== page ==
February 11

Today's quotation:

Karma isn't luck or destiny--luck suggests randomness; destiny, a lack of choice.  Nor is it the voice of the gods trying to keep us in line.  Karma is a description of how moral law operates, not a prescription for good behavior.

Joan Duncan Oliver

Today's Meditation:

I like the idea of karma.  I like that it isn't an immediate result of our actions, too--that the good things that we do today don't need to have immediate payback to be worthwhile.  In fact, they don't need to have any payback at all in order to be worthwhile.  Karma ensures that the good will come back to us someway, somewhen, more than likely in a completely different situation and setting than in the many cases in which we've done our best to do good.

Many people tend to see karma like a cosmic bank account, though.  They think too much of the rewards of their positive actions, which diminishes the sincerity and the true kindness of any act.  If we do good just because we think we should be rewarded for it later, then we aren't really doing good, are we?  We're simply trying to make things better for ourselves.

We often hear of karma in the negative sense, in the "Karma's a bitch" way of looking at it.  But it's not at all--karma simply is.  It's the way things are, and it's not something that can be manipulated to our own ends.  As Joan says, karma simply describes how moral law operates, much like grammar describes how language works.  It doesn't tell you what you should or should not do; it simply explains how things function when you do good or when you do bad.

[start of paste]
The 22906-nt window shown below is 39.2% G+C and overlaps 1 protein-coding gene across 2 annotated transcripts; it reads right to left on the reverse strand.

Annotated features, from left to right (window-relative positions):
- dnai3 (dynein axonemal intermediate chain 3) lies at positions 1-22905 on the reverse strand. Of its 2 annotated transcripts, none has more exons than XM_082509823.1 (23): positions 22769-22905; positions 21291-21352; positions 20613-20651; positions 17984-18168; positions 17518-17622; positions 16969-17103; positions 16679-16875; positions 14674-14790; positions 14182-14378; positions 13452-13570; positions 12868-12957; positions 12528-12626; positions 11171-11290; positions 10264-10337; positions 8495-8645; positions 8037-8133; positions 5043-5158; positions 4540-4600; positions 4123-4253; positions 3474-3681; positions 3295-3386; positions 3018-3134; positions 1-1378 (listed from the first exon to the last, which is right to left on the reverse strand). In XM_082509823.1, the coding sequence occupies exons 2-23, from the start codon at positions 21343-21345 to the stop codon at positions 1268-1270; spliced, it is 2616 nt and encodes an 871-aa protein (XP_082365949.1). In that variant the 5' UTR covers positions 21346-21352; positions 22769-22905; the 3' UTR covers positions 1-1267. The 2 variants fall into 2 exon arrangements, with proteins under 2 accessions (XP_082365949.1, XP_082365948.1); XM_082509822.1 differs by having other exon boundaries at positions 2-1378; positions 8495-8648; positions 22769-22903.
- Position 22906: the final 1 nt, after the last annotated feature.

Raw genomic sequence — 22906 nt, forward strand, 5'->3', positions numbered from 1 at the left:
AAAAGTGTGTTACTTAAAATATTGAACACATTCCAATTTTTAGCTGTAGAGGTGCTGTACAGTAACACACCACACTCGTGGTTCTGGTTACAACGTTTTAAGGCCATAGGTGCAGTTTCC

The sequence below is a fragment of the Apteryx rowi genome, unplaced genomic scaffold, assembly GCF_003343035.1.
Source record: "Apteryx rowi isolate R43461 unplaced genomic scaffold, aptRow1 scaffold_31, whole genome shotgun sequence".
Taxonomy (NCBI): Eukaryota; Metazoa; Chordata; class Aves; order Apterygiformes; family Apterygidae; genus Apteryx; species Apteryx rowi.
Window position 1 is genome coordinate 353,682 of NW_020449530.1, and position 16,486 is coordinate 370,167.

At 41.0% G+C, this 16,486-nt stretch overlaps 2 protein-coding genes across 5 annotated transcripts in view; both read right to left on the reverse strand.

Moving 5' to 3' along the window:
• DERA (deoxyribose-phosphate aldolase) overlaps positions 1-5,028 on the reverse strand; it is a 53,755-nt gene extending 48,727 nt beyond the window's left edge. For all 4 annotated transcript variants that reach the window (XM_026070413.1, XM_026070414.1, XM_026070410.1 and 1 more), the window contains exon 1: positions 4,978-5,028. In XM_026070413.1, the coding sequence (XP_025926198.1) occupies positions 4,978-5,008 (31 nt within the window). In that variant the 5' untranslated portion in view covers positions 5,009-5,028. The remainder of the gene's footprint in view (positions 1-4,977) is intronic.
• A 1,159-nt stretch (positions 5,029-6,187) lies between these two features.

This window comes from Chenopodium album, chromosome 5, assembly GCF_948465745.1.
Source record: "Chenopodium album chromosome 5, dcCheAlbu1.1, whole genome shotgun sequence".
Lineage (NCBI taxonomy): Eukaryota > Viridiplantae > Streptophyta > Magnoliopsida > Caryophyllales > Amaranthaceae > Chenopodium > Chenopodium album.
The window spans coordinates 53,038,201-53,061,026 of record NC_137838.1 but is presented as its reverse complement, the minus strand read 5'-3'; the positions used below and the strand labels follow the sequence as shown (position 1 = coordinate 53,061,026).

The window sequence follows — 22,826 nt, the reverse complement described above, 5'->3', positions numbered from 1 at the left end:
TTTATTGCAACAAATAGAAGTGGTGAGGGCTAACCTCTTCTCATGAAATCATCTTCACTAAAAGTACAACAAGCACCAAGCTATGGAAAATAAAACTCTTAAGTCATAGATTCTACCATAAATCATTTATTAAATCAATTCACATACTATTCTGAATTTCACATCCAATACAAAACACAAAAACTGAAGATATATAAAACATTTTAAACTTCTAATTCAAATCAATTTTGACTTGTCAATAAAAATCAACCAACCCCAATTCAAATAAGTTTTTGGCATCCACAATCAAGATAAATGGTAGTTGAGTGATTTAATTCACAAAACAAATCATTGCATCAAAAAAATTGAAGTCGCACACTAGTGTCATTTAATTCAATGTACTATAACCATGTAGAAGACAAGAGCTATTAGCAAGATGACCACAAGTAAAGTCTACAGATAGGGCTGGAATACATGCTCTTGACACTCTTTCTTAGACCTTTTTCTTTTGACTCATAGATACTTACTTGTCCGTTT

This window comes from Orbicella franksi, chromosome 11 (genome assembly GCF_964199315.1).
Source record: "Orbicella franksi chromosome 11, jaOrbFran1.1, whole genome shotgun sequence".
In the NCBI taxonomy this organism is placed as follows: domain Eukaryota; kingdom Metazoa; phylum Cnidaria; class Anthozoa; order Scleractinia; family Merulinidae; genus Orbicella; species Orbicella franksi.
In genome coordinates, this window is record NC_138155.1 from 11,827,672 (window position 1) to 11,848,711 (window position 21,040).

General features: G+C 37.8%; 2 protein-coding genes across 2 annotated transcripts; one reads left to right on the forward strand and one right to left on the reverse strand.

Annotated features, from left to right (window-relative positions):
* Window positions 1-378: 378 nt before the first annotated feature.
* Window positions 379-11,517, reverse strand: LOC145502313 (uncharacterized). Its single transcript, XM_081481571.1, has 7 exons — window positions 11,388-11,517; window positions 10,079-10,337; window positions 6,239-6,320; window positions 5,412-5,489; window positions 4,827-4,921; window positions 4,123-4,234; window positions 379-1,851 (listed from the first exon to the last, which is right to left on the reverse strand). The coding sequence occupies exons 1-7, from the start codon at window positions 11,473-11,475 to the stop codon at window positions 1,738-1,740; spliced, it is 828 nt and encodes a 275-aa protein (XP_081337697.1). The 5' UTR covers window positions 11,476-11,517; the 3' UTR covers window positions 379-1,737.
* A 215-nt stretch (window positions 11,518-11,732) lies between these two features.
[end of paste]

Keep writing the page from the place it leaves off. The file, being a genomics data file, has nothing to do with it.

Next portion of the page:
Farmers know that if they plant corn seeds, they'll be "rewarded" with corn.  But they also know that sometimes there will be drought, hail, wind, and freezes, and that planting corn doesn't always guarantee a huge return.  Karma is much the same way--let's plant our seeds of goodness and kindness, and know that eventually, those seeds will come back to us many-fold, though we must let go of our expectations of that happening when we want it to, or how we want it to.  Life will take care of the details.

Questions to consider:

What kinds of contributions have you made to karma today?  Have they been negative or positive?

Based on your actions, what would you predict that karma has in store for you in the future?

What kinds of things might you do right now that will contribute in positive ways to the world?

For further thought:

Karma is simply the law of cause and effect. If you plant an apple seed, you donít a get a mango tree. If we practice hatred or greed, it becomes our way and the world responds accordingly. If we practice awareness or loving-kindness, it becomes our way and the world responds accordingly. We are heirs to the results of our actions, to the intentions we bring to every moment we initiate. We make ripples upon the ocean of the universe through our very presence.

Christina Feldman and Jack Kornfield

more on karma



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